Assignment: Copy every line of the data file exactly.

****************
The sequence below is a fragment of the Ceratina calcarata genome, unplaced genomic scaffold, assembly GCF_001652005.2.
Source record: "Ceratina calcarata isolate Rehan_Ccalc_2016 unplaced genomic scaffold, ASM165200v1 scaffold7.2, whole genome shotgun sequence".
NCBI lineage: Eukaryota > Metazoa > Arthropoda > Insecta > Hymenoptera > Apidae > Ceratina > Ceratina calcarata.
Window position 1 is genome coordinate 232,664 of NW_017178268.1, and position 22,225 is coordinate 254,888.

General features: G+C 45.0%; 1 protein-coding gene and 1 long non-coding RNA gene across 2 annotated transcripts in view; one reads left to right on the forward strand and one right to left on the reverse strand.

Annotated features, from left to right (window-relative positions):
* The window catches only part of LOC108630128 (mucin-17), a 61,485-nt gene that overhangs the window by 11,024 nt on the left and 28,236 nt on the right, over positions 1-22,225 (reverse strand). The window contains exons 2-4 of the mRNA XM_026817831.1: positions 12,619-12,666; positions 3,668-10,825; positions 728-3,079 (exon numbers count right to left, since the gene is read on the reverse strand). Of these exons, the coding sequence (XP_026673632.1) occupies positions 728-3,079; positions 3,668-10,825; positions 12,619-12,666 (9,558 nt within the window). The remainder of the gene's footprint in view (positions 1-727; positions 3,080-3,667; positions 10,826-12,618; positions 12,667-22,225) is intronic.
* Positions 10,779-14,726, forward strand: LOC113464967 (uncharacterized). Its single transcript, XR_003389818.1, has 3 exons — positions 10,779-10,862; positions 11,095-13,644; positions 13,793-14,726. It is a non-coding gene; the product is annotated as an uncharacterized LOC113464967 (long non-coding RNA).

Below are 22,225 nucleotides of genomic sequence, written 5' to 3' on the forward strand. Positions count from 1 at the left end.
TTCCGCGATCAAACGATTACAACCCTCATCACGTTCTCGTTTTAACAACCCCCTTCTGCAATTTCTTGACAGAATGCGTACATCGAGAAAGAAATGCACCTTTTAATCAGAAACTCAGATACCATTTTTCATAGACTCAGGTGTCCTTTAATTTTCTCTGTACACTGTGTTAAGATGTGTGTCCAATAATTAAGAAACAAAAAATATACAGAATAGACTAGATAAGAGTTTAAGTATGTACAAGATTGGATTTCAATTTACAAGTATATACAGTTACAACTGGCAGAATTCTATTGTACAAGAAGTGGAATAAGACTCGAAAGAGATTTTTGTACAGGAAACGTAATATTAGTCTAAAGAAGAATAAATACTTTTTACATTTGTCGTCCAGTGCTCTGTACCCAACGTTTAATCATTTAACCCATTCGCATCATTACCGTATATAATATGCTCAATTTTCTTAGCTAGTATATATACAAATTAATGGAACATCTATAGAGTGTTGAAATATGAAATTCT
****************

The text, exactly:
The sequence below is a fragment of the Ceratina calcarata genome, unplaced genomic scaffold, assembly GCF_001652005.2.
Source record: "Ceratina calcarata isolate Rehan_Ccalc_2016 unplaced genomic scaffold, ASM165200v1 scaffold7.2, whole genome shotgun sequence".
NCBI lineage: Eukaryota > Metazoa > Arthropoda > Insecta > Hymenoptera > Apidae > Ceratina > Ceratina calcarata.
Window position 1 is genome coordinate 232,664 of NW_017178268.1, and position 22,225 is coordinate 254,888.

General features: G+C 45.0%; 1 protein-coding gene and 1 long non-coding RNA gene across 2 annotated transcripts in view; one reads left to right on the forward strand and one right to left on the reverse strand.

Annotated features, from left to right (window-relative positions):
* The window catches only part of LOC108630128 (mucin-17), a 61,485-nt gene that overhangs the window by 11,024 nt on the left and 28,236 nt on the right, over positions 1-22,225 (reverse strand). The window contains exons 2-4 of the mRNA XM_026817831.1: positions 12,619-12,666; positions 3,668-10,825; positions 728-3,079 (exon numbers count right to left, since the gene is read on the reverse strand). Of these exons, the coding sequence (XP_026673632.1) occupies positions 728-3,079; positions 3,668-10,825; positions 12,619-12,666 (9,558 nt within the window). The remainder of the gene's footprint in view (positions 1-727; positions 3,080-3,667; positions 10,826-12,618; positions 12,667-22,225) is intronic.
* Positions 10,779-14,726, forward strand: LOC113464967 (uncharacterized). Its single transcript, XR_003389818.1, has 3 exons — positions 10,779-10,862; positions 11,095-13,644; positions 13,793-14,726. It is a non-coding gene; the product is annotated as an uncharacterized LOC113464967 (long non-coding RNA).

Below are 22,225 nucleotides of genomic sequence, written 5' to 3' on the forward strand. Positions count from 1 at the left end.
TTCCGCGATCAAACGATTACAACCCTCATCACGTTCTCGTTTTAACAACCCCCTTCTGCAATTTCTTGACAGAATGCGTACATCGAGAAAGAAATGCACCTTTTAATCAGAAACTCAGATACCATTTTTCATAGACTCAGGTGTCCTTTAATTTTCTCTGTACACTGTGTTAAGATGTGTGTCCAATAATTAAGAAACAAAAAATATACAGAATAGACTAGATAAGAGTTTAAGTATGTACAAGATTGGATTTCAATTTACAAGTATATACAGTTACAACTGGCAGAATTCTATTGTACAAGAAGTGGAATAAGACTCGAAAGAGATTTTTGTACAGGAAACGTAATATTAGTCTAAAGAAGAATAAATACTTTTTACATTTGTCGTCCAGTGCTCTGTACCCAACGTTTAATCATTTAACCCATTCGCATCATTACCGTATATAATATGCTCAATTTTCTTAGCTAGTATATATACAAATTAATGGAACATCTATAGAGTGTTGAAATATGAAATTCT